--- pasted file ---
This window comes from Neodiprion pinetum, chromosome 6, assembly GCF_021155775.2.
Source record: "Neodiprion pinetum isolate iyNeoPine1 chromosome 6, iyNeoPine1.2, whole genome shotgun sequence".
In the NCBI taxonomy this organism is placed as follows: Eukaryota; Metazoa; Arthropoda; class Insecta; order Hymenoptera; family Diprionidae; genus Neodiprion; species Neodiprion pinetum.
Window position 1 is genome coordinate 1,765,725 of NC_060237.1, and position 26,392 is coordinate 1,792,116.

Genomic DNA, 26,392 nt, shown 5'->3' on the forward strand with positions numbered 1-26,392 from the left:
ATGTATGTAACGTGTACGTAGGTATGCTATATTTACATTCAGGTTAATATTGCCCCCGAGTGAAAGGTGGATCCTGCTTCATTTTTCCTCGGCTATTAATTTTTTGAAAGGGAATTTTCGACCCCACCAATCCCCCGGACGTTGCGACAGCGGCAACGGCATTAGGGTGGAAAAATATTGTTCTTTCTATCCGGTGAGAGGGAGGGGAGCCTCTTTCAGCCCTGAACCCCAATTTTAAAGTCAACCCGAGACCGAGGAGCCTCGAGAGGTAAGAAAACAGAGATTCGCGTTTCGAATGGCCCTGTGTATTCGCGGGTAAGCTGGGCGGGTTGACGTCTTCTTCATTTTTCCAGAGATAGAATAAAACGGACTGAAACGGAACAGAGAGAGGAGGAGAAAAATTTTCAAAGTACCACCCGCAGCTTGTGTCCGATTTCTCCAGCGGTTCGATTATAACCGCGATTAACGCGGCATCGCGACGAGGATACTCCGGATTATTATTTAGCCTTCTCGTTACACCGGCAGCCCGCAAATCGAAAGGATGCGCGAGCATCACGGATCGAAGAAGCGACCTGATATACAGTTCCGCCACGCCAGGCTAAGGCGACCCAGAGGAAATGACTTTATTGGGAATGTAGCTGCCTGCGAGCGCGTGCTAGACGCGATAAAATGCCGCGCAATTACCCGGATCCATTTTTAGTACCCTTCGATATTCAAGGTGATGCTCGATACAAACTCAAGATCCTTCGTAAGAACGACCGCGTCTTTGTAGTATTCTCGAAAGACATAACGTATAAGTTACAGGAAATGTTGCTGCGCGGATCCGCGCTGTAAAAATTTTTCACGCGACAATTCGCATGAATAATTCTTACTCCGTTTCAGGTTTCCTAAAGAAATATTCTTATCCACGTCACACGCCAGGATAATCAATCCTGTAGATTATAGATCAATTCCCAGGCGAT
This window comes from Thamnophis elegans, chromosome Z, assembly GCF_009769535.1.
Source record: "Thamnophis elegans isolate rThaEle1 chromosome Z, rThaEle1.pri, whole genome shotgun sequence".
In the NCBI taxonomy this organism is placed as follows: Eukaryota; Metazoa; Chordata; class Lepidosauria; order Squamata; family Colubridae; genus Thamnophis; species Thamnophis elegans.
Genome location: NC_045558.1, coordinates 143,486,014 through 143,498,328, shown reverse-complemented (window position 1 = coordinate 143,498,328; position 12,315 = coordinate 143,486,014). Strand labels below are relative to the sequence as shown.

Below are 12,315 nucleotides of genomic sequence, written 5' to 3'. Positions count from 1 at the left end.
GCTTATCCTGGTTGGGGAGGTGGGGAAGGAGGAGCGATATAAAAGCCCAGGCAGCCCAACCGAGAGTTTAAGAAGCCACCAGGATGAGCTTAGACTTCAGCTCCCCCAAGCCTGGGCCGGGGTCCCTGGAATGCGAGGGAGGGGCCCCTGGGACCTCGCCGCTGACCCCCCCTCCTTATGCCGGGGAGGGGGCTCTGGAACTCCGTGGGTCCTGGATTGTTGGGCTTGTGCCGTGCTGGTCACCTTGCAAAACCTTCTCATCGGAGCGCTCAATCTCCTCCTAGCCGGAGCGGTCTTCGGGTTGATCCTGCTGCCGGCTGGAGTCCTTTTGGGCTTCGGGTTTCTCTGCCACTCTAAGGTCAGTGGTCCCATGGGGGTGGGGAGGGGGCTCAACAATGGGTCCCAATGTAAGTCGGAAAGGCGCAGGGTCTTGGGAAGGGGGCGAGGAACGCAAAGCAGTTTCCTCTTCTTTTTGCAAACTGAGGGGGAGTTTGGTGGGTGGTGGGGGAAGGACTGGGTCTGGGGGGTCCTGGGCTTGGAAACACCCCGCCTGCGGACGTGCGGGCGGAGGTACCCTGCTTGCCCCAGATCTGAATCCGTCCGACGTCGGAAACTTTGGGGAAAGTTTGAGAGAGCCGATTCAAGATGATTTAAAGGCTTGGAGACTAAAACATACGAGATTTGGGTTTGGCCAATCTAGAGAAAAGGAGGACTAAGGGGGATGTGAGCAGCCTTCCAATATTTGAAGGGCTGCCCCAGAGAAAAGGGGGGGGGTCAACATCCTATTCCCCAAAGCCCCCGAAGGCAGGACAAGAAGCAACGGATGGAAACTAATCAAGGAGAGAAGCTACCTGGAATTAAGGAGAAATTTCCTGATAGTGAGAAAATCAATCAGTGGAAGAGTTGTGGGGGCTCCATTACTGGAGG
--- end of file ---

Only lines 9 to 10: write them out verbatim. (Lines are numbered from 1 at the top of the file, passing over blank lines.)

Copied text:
In the NCBI taxonomy this organism is placed as follows: Eukaryota; Metazoa; Chordata; class Lepidosauria; order Squamata; family Colubridae; genus Thamnophis; species Thamnophis elegans.
Genome location: NC_045558.1, coordinates 143,486,014 through 143,498,328, shown reverse-complemented (window position 1 = coordinate 143,498,328; position 12,315 = coordinate 143,486,014). Strand labels below are relative to the sequence as shown.